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character, Heroes, history, honor, lost culture


It’s been said there are no longer heroes.  This presupposes all heroism to be resident in times past; days of yesteryear.  Fond recollection, now absent.

Growing up, my heroes were individuals who set goals, aspired to them and surpassed them.  Harry Houdini, Thomas Jefferson, and Cassius Clay (aka Muhammad Ali).  All these men lived up to their egos and surpassed their goals.  And stood for something.

I remember a story about Alexander Hamilton visiting Jefferson at Monticello, and noting the three portraits in the foyer:  Sir Issac Newton, John Locke and Francis Bacon.  Hamilton asked Jefferson who the portraits were.  He proudly identified them as the three greatest men who ever lived.  Hamilton responded, “I thought Julius Caesar was the greatest man who ever lived!”  We all have our heroes.

Today, heroism seems to be populated with military folk – many of whom ARE heroes, and sports or Hollywood figures.  And that’s fine, such as it is.

But, see what The Art of Manliness came up with:

Manvotional: There Is Always a Time for Heroism



“There Is Always a Time for Heroism”
By GR Jordan
From The Emerging Revival, 1946

Once Wendell Phillips and a young friend were sitting by the fire. It was a memorable evening. Recollections had flushed the cheeks of the veteran campaigner. Memories of former heroic days had loosened his tongue. He had completely lost himself in the thrilling recital of the past. The young visitor sat enthralled. At last, when he recognized that the evening was far gone, he rose with a start. “Mr. Phillips,” he exclaimed, as he grasped the older man’s hand, “if I had lived in your time, I think I would have been heroic too!” The veteran, who had accompanied his young visitor to the door, was noticeably aroused. As he pointed down the street, he drew the attention of his companion to flaunting indications of audacious vice. His voice was tremulous with indignation as he exclaimed: “Young man, you are living in my time, and in God’s time! Be sure of this:  No man could have been heroic then who is not heroic now.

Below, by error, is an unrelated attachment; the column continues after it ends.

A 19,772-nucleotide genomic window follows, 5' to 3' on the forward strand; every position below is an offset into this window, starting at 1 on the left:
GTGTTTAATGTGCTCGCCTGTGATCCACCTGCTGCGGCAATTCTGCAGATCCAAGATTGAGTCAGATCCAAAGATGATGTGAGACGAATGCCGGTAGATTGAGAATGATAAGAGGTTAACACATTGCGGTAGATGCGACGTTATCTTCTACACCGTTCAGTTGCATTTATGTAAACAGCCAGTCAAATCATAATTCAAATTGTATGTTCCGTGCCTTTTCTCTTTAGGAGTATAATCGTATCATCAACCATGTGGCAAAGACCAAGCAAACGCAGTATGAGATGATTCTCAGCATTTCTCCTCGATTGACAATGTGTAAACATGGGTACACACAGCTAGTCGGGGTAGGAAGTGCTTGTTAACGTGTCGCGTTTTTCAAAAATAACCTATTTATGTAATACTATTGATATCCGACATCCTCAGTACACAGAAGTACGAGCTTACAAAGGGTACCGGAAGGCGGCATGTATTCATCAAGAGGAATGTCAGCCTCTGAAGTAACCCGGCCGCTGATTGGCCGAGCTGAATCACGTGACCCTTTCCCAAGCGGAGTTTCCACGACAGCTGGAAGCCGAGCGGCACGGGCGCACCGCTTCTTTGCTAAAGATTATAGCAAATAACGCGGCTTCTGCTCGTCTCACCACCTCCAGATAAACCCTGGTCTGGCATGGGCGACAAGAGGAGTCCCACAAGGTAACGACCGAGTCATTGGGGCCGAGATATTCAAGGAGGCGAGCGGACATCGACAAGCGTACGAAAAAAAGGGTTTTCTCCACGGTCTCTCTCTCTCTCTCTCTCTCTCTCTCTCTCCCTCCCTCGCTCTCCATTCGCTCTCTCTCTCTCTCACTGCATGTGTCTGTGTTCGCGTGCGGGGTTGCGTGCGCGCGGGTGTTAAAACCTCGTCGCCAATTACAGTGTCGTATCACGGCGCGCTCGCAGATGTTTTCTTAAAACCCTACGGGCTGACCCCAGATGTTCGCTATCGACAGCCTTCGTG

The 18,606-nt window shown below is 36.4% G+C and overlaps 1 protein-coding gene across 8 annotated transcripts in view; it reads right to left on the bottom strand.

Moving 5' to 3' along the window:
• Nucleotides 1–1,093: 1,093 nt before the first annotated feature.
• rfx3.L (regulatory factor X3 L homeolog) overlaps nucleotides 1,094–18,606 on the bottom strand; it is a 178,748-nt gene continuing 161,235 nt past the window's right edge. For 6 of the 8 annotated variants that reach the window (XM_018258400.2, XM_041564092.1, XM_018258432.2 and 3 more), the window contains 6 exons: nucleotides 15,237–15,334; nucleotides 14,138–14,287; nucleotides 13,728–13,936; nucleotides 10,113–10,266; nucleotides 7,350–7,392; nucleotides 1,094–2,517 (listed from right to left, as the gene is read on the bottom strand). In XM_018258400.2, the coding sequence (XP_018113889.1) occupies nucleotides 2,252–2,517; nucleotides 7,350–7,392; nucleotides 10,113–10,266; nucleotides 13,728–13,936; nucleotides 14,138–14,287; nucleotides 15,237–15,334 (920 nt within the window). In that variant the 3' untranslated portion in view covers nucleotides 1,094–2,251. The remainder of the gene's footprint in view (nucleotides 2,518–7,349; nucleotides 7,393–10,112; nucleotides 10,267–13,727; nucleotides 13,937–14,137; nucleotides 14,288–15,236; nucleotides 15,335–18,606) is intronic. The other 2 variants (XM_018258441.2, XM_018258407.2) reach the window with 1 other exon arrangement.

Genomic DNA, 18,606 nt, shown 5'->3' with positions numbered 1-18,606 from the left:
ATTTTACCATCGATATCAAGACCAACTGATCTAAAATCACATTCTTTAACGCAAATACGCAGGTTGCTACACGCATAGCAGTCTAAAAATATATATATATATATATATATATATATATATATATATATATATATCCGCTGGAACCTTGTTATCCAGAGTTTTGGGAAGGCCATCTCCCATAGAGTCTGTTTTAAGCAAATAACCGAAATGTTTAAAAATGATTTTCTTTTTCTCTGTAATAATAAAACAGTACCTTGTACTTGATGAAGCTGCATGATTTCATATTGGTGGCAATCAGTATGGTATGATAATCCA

Be heroic now.


About guffaw1952

I'm a child of the 50's. libertarian, now medically-retired. I've been a certified firearms trainer, a private investigator, and worked for a major credit card company for almost 22 years. I am a proud NRA Life Member. I am a limited-government, free-market capitalist, who believes in the U.S. Constitution and the Rule of Law.


10 thoughts on “Heroes

  1. It’s been my experience that most are unaware of any particular heroism until after the fact. There’s just “what’s happening now” and “what shall I do about it?”.

    Posted by Rev. Paul | October 7, 2013, 9:00 am
  2. Nice read this morning Guff.

    sports or Hollywood figures

    Meh. Generally they don’t qualify. Celebrity is often confused by the LSM as heroism.
    Unless an athlete ran fast to save a stranger from a dog attack or Joe Hollywood jumped to push a kid out of the way of a bus, most of their endeavors fall under “fascinating and fun to watch” but not heroic IMHO.
    The PGA Tour gives more money to charity than the NFL, NBA & NHL combined. Heroic? I’m not sure.
    Kids getting treated in hospitals with donation money is certainly noble but it’s a subjective line between the two.

    Posted by KM | October 7, 2013, 9:20 am
  3. Forgot to add…Be heroic now…something that really needs to happen in these “interesting times.”

    Posted by Anonymous | October 7, 2013, 9:24 am
  4. Right. What you’re made of doesn’t change , just what timeline you live in.

    Posted by gpcox | October 7, 2013, 12:22 pm
  5. Very well said gfa. My heroes are indeed personal, but they are heroes indeed.

    Posted by brigid | October 8, 2013, 9:57 am

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